CHARLESTON, S.C. — Three attorneys have filed an ethics complaint against U.S. Sen. Lindsey Graham, accusing the South Carolina Republican of pressuring a Georgia elections official to toss out legally cast absentee votes in the presidential race.
In a complaint filed Wednesday with the Senate Select Committee on Ethics, Claire Finkelstein, Richard Painter and Walter Shaub “urge the committee to investigate whether Senator Graham suggested that Secretary Raffensperger disenfranchise Georgia voters by not counting votes lawfully cast for the office of president.” They also “demand clarity as to whether Senator Graham has threatened anyone with a Senate investigation of the Georgia vote tally and or taken steps to initiate such an investigation.”
The complaint also requests that Graham, chairman of the Senate Judiciary Committee, “be recused from any investigation or other Senate matter relating to alleged irregularities in the 2020 election” while any probe of his comments is ongoing.
The complaint stems from comments by Georgia Secretary of State Brad Raffensperger, who said this week that Graham asked him whether he had the power to reject certain absentee ballots, a question Raffensperger interpreted as a suggestion to toss out legally cast votes. Raffensperger told The Washington Post he’s faced rising pressure from fellow Republicans who want to see Democrat Joe Biden’s narrow lead in the state reversed.
The Associated Press has not declared a winner in Georgia, where Biden leads President Donald Trump by 0.3 percentage points. There is no mandatory recount law in Georgia, but state law provides that option to a trailing candidate if the margin is less than 0.5 percentage points. It is AP’s practice not to call a race that is – or is likely to become – subject to a recount.
Election officials have said a hand recount has turned up more than 5,000 votes in four counties that weren’t previously counted but won’t alter the overall outcome of the race, in which nearly 5 million votes were cast in the state. Officials have said the margin between Trump and Biden will be about 12,800 votes when those previously uncounted votes are accounted for.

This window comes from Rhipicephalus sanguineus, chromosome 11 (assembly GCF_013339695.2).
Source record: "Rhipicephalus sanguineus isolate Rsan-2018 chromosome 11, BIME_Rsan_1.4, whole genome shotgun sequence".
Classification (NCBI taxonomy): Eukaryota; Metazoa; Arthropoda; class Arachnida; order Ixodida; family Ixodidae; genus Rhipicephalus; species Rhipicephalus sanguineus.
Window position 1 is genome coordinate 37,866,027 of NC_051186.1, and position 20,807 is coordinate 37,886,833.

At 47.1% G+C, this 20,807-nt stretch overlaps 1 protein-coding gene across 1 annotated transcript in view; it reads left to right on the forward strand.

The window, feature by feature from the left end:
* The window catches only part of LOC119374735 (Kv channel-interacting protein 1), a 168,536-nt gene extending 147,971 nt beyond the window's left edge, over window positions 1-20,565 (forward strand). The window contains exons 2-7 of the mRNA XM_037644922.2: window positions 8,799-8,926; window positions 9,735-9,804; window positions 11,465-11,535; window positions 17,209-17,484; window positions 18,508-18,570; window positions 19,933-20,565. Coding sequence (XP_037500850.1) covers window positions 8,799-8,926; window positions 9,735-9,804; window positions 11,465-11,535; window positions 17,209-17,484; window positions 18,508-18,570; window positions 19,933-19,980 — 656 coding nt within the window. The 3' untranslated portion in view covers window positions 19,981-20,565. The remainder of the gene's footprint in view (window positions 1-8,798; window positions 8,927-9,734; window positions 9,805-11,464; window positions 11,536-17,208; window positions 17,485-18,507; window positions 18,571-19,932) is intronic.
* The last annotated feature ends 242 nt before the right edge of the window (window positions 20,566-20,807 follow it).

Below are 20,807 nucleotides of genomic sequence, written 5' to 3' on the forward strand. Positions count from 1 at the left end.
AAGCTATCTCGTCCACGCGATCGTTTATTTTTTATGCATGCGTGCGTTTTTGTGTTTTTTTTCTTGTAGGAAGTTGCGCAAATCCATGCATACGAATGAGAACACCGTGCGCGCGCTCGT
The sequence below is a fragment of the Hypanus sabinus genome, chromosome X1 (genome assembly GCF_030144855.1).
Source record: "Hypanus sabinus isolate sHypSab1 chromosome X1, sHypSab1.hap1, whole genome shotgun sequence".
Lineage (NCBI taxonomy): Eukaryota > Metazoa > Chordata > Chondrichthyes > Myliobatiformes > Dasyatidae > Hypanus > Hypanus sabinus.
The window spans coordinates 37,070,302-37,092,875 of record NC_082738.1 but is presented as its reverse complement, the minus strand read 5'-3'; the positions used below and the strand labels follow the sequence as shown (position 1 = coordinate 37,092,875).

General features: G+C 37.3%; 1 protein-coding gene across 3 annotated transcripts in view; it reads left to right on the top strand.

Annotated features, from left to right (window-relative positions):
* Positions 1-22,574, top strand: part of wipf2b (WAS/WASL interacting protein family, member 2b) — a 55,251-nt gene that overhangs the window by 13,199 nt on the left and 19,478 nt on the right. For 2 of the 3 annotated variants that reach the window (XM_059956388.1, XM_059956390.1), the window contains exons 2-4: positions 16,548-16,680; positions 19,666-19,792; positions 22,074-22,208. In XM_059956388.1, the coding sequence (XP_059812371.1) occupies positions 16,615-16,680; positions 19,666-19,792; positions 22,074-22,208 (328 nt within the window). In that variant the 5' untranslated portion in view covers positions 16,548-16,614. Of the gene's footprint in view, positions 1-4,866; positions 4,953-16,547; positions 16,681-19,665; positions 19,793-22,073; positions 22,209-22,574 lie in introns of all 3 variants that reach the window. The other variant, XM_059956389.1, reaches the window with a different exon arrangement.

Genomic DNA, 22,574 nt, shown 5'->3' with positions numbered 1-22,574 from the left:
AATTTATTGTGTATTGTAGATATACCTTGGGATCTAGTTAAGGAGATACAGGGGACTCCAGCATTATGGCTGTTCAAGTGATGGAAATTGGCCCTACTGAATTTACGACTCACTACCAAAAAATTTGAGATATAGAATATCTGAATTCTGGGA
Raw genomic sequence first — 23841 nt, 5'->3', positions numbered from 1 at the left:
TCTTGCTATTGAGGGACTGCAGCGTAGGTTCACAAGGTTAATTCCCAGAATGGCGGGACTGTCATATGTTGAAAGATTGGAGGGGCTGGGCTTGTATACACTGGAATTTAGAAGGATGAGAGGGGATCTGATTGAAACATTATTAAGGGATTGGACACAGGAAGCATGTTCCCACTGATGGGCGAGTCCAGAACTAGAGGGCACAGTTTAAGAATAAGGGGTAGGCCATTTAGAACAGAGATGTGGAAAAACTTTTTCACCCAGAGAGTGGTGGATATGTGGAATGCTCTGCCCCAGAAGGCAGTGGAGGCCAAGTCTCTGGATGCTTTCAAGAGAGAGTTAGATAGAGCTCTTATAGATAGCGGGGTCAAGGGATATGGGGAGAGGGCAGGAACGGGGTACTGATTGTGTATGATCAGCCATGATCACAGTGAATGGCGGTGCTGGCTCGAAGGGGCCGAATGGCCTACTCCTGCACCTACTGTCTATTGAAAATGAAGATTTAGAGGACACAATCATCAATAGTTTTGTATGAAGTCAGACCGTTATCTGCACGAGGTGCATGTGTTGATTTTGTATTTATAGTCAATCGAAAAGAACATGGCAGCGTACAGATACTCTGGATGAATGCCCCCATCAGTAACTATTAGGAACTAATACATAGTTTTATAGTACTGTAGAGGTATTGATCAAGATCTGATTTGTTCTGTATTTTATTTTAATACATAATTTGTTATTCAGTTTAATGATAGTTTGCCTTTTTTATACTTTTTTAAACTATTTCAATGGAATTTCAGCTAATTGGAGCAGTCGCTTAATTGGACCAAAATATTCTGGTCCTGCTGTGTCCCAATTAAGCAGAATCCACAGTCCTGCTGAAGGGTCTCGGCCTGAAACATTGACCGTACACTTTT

When Georgia voters return an absentee ballot, they have to sign an oath on an outer envelope. County election office workers are required to ensure the signature matches the one on the absentee ballot application and the one in the voter registration system, Raffensperger has said.
“He asked if the absentee ballots could be matched back to the envelope,” Raffensperger told The Associated Press this week, of his conversation with Graham. “I thought that then Sen. Graham implied for us to audit the envelopes and throw out ballots of counties who had the highest frequency error rate of signatures, and I told him that’s something that we couldn’t do.”
Graham spokesman Kevin Bishop called the attorneys “longtime vocal critics” of both Graham and Trump, adding, “Their complaint should be viewed in that light.” Painter has called Graham “Putin’s favorite senator,” while Finkelstein said this week Trump “will likely be indicted” after leaving office.
Schaub, the former head of the federal Office of Government Ethics, complained in 2017 about Graham’s tweets that he said improperly promoted Trump International Golf Club.
When asked about the conversation with Raffensperger, Graham said Monday that he was “trying to find out how the signature stuff worked” and that Raffensperger “did a good job of explaining to me how they verify signatures.”
Trump — who has made unfounded claims of widespread voting irregularities and fraud – and his campaign have repeatedly taken to social media to criticize Raffensperger and the way the state’s hand tally was being conducted. Once the hand tally is complete and the results certified, the losing campaign can request a recount, which would be done using scanners that read and tally the votes.
County election officials were instructed to complete the count by 11:59 p.m. Wednesday. The deadline for the state to certify election results is Friday.
• Kate Brumback in Atlanta contributed.
Copyright © 2020 The Washington Times, LLC.
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